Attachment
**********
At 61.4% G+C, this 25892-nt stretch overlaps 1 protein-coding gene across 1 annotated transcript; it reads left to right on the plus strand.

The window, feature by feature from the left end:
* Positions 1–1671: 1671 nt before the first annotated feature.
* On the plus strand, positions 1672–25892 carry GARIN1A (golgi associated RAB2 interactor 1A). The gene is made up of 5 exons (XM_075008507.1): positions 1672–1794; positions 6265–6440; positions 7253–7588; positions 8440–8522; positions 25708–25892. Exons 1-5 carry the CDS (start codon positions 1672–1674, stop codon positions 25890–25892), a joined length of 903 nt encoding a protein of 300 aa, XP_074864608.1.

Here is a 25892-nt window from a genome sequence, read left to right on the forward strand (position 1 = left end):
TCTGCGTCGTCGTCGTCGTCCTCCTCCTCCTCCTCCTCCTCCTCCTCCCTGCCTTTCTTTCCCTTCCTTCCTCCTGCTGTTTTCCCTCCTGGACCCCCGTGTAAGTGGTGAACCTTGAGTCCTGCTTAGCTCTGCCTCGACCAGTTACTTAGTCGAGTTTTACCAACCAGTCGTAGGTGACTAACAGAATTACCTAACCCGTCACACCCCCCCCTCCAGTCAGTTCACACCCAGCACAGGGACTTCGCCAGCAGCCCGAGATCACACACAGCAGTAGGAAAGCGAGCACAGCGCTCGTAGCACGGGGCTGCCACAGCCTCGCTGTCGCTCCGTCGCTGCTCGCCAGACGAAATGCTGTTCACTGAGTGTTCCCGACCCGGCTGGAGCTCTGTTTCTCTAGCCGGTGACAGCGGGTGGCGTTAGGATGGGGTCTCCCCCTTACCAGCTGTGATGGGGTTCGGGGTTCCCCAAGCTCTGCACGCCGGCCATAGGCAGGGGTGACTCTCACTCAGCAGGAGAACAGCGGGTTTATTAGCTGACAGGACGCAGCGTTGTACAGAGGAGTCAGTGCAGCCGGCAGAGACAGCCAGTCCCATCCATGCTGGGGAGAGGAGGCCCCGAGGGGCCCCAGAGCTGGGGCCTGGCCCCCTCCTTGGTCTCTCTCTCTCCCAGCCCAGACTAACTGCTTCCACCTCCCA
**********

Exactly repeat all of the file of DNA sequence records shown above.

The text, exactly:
At 61.4% G+C, this 25892-nt stretch overlaps 1 protein-coding gene across 1 annotated transcript; it reads left to right on the plus strand.

The window, feature by feature from the left end:
* Positions 1–1671: 1671 nt before the first annotated feature.
* On the plus strand, positions 1672–25892 carry GARIN1A (golgi associated RAB2 interactor 1A). The gene is made up of 5 exons (XM_075008507.1): positions 1672–1794; positions 6265–6440; positions 7253–7588; positions 8440–8522; positions 25708–25892. Exons 1-5 carry the CDS (start codon positions 1672–1674, stop codon positions 25890–25892), a joined length of 903 nt encoding a protein of 300 aa, XP_074864608.1.

Here is a 25892-nt window from a genome sequence, read left to right on the forward strand (position 1 = left end):
TCTGCGTCGTCGTCGTCGTCCTCCTCCTCCTCCTCCTCCTCCTCCTCCCTGCCTTTCTTTCCCTTCCTTCCTCCTGCTGTTTTCCCTCCTGGACCCCCGTGTAAGTGGTGAACCTTGAGTCCTGCTTAGCTCTGCCTCGACCAGTTACTTAGTCGAGTTTTACCAACCAGTCGTAGGTGACTAACAGAATTACCTAACCCGTCACACCCCCCCCTCCAGTCAGTTCACACCCAGCACAGGGACTTCGCCAGCAGCCCGAGATCACACACAGCAGTAGGAAAGCGAGCACAGCGCTCGTAGCACGGGGCTGCCACAGCCTCGCTGTCGCTCCGTCGCTGCTCGCCAGACGAAATGCTGTTCACTGAGTGTTCCCGACCCGGCTGGAGCTCTGTTTCTCTAGCCGGTGACAGCGGGTGGCGTTAGGATGGGGTCTCCCCCTTACCAGCTGTGATGGGGTTCGGGGTTCCCCAAGCTCTGCACGCCGGCCATAGGCAGGGGTGACTCTCACTCAGCAGGAGAACAGCGGGTTTATTAGCTGACAGGACGCAGCGTTGTACAGAGGAGTCAGTGCAGCCGGCAGAGACAGCCAGTCCCATCCATGCTGGGGAGAGGAGGCCCCGAGGGGCCCCAGAGCTGGGGCCTGGCCCCCTCCTTGGTCTCTCTCTCTCCCAGCCCAGACTAACTGCTTCCACCTCCCA